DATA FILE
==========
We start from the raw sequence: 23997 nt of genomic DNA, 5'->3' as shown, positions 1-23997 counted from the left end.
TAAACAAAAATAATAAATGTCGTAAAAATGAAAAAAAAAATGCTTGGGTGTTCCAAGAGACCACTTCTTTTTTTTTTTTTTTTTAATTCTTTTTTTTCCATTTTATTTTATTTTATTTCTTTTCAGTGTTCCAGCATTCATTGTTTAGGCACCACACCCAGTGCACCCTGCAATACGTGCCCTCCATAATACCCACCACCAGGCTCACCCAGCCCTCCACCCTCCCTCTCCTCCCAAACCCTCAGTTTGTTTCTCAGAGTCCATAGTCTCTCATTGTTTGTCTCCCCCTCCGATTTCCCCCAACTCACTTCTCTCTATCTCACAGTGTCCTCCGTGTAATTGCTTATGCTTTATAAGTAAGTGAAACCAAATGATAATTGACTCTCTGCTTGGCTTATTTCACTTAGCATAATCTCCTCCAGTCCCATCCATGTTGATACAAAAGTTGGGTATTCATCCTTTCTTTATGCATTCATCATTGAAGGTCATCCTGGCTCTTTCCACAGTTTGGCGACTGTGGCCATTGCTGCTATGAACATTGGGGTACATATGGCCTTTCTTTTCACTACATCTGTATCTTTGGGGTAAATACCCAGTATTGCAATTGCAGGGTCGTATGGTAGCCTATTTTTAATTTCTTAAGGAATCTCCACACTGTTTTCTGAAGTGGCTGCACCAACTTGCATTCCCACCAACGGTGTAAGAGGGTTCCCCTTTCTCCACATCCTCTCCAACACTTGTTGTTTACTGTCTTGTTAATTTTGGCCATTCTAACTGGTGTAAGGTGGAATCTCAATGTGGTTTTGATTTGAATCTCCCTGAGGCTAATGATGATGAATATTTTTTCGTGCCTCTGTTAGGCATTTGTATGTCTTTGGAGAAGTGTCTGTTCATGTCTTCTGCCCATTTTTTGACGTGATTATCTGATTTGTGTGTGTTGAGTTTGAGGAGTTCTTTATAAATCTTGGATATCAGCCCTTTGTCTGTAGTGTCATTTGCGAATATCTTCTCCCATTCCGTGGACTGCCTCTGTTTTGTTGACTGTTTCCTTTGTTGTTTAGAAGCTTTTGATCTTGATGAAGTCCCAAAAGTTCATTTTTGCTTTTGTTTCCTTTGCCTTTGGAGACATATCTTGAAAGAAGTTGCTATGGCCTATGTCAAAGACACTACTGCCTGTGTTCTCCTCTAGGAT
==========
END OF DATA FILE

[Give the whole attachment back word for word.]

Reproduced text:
We start from the raw sequence: 23997 nt of genomic DNA, 5'->3' as shown, positions 1-23997 counted from the left end.
TAAACAAAAATAATAAATGTCGTAAAAATGAAAAAAAAAATGCTTGGGTGTTCCAAGAGACCACTTCTTTTTTTTTTTTTTTTTAATTCTTTTTTTTCCATTTTATTTTATTTTATTTCTTTTCAGTGTTCCAGCATTCATTGTTTAGGCACCACACCCAGTGCACCCTGCAATACGTGCCCTCCATAATACCCACCACCAGGCTCACCCAGCCCTCCACCCTCCCTCTCCTCCCAAACCCTCAGTTTGTTTCTCAGAGTCCATAGTCTCTCATTGTTTGTCTCCCCCTCCGATTTCCCCCAACTCACTTCTCTCTATCTCACAGTGTCCTCCGTGTAATTGCTTATGCTTTATAAGTAAGTGAAACCAAATGATAATTGACTCTCTGCTTGGCTTATTTCACTTAGCATAATCTCCTCCAGTCCCATCCATGTTGATACAAAAGTTGGGTATTCATCCTTTCTTTATGCATTCATCATTGAAGGTCATCCTGGCTCTTTCCACAGTTTGGCGACTGTGGCCATTGCTGCTATGAACATTGGGGTACATATGGCCTTTCTTTTCACTACATCTGTATCTTTGGGGTAAATACCCAGTATTGCAATTGCAGGGTCGTATGGTAGCCTATTTTTAATTTCTTAAGGAATCTCCACACTGTTTTCTGAAGTGGCTGCACCAACTTGCATTCCCACCAACGGTGTAAGAGGGTTCCCCTTTCTCCACATCCTCTCCAACACTTGTTGTTTACTGTCTTGTTAATTTTGGCCATTCTAACTGGTGTAAGGTGGAATCTCAATGTGGTTTTGATTTGAATCTCCCTGAGGCTAATGATGATGAATATTTTTTCGTGCCTCTGTTAGGCATTTGTATGTCTTTGGAGAAGTGTCTGTTCATGTCTTCTGCCCATTTTTTGACGTGATTATCTGATTTGTGTGTGTTGAGTTTGAGGAGTTCTTTATAAATCTTGGATATCAGCCCTTTGTCTGTAGTGTCATTTGCGAATATCTTCTCCCATTCCGTGGACTGCCTCTGTTTTGTTGACTGTTTCCTTTGTTGTTTAGAAGCTTTTGATCTTGATGAAGTCCCAAAAGTTCATTTTTGCTTTTGTTTCCTTTGCCTTTGGAGACATATCTTGAAAGAAGTTGCTATGGCCTATGTCAAAGACACTACTGCCTGTGTTCTCCTCTAGGAT